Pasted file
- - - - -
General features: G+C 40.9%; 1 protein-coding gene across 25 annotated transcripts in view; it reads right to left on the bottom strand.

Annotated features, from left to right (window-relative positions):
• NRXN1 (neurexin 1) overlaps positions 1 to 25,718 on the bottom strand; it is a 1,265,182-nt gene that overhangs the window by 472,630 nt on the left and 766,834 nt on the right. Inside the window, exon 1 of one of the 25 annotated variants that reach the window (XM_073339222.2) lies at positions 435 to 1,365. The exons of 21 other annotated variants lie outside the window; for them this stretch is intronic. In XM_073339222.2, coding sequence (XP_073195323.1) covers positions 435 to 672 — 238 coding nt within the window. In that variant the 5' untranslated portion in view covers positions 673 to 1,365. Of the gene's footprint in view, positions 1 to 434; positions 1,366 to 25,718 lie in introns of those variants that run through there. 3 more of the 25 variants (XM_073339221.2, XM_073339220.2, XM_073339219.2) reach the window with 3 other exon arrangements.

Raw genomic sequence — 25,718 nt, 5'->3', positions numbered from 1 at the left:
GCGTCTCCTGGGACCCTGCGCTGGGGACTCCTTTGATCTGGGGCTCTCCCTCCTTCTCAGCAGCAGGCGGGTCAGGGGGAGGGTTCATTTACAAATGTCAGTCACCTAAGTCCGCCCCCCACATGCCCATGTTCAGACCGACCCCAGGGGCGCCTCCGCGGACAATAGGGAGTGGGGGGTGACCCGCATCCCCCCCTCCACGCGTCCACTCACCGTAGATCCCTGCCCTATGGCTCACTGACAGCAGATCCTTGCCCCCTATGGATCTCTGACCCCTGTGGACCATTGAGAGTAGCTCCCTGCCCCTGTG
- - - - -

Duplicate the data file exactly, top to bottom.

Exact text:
General features: G+C 40.9%; 1 protein-coding gene across 25 annotated transcripts in view; it reads right to left on the bottom strand.

Annotated features, from left to right (window-relative positions):
• NRXN1 (neurexin 1) overlaps positions 1 to 25,718 on the bottom strand; it is a 1,265,182-nt gene that overhangs the window by 472,630 nt on the left and 766,834 nt on the right. Inside the window, exon 1 of one of the 25 annotated variants that reach the window (XM_073339222.2) lies at positions 435 to 1,365. The exons of 21 other annotated variants lie outside the window; for them this stretch is intronic. In XM_073339222.2, coding sequence (XP_073195323.1) covers positions 435 to 672 — 238 coding nt within the window. In that variant the 5' untranslated portion in view covers positions 673 to 1,365. Of the gene's footprint in view, positions 1 to 434; positions 1,366 to 25,718 lie in introns of those variants that run through there. 3 more of the 25 variants (XM_073339221.2, XM_073339220.2, XM_073339219.2) reach the window with 3 other exon arrangements.

Raw genomic sequence — 25,718 nt, 5'->3', positions numbered from 1 at the left:
GCGTCTCCTGGGACCCTGCGCTGGGGACTCCTTTGATCTGGGGCTCTCCCTCCTTCTCAGCAGCAGGCGGGTCAGGGGGAGGGTTCATTTACAAATGTCAGTCACCTAAGTCCGCCCCCCACATGCCCATGTTCAGACCGACCCCAGGGGCGCCTCCGCGGACAATAGGGAGTGGGGGGTGACCCGCATCCCCCCCTCCACGCGTCCACTCACCGTAGATCCCTGCCCTATGGCTCACTGACAGCAGATCCTTGCCCCCTATGGATCTCTGACCCCTGTGGACCATTGAGAGTAGCTCCCTGCCCCTGTG